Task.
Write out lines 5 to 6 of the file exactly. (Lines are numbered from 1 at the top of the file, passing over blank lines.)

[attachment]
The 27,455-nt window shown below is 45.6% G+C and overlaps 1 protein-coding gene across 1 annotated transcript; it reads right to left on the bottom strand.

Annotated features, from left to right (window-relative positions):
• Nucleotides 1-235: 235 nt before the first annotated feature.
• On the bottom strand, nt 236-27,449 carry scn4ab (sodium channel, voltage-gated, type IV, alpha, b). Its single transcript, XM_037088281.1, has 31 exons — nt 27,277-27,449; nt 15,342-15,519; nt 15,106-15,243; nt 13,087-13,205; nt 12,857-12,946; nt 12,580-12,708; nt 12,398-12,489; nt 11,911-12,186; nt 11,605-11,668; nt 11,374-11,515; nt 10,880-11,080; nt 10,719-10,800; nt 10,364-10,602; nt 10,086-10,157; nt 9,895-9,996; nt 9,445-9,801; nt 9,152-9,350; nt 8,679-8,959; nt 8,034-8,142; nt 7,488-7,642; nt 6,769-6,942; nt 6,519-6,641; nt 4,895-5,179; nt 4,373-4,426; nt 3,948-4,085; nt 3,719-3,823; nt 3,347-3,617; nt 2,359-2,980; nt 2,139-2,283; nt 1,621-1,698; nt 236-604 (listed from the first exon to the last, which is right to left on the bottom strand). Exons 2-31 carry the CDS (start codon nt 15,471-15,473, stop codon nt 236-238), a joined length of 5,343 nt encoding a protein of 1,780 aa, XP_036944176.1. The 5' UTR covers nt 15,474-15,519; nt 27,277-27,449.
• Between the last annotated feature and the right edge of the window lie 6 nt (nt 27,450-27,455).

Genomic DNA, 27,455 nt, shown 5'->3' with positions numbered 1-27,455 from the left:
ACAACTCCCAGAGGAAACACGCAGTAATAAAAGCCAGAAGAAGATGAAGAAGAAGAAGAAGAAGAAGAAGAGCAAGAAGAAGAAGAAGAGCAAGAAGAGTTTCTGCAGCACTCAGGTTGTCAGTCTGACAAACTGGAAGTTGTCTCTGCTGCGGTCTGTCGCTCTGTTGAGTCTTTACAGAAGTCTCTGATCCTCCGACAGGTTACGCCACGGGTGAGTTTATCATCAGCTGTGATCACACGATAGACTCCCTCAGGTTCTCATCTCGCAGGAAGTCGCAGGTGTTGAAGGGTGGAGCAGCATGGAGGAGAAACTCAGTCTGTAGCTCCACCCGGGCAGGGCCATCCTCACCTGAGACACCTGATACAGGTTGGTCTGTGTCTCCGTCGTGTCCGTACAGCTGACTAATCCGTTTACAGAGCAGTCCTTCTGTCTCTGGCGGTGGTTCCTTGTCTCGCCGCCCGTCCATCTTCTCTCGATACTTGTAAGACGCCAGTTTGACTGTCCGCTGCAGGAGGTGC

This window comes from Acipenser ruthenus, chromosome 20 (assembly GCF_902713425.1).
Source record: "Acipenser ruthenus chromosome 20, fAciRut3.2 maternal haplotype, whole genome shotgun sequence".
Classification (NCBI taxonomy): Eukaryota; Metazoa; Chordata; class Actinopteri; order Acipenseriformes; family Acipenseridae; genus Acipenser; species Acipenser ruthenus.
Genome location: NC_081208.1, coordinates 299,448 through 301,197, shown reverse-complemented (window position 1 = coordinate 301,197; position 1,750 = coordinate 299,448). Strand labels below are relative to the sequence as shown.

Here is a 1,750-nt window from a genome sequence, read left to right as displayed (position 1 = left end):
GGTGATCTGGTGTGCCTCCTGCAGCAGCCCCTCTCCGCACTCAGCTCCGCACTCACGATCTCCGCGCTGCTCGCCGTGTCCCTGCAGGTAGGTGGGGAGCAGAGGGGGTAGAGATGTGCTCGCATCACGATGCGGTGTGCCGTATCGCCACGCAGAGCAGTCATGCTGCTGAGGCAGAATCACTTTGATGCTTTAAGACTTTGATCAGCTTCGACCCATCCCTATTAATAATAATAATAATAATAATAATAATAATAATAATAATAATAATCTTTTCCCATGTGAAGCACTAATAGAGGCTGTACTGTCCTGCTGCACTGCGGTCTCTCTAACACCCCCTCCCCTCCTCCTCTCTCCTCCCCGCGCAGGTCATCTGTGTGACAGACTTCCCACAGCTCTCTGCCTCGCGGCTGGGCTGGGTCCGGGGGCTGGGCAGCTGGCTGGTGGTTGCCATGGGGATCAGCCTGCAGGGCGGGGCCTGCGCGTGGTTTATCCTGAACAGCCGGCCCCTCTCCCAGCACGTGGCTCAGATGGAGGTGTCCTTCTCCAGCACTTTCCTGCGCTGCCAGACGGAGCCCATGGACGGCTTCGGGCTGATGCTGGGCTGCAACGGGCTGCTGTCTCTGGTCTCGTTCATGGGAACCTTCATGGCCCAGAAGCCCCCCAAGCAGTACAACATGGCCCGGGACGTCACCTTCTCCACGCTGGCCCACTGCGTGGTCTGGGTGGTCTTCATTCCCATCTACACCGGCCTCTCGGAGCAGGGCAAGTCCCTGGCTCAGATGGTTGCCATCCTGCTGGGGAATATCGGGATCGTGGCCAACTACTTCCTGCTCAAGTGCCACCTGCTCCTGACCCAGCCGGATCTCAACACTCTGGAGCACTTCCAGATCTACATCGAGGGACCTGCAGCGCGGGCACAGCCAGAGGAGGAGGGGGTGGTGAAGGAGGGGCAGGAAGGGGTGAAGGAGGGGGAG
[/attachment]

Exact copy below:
• Between the last annotated feature and the right edge of the window lie 6 nt (nt 27,450-27,455).

Genomic DNA, 27,455 nt, shown 5'->3' with positions numbered 1-27,455 from the left: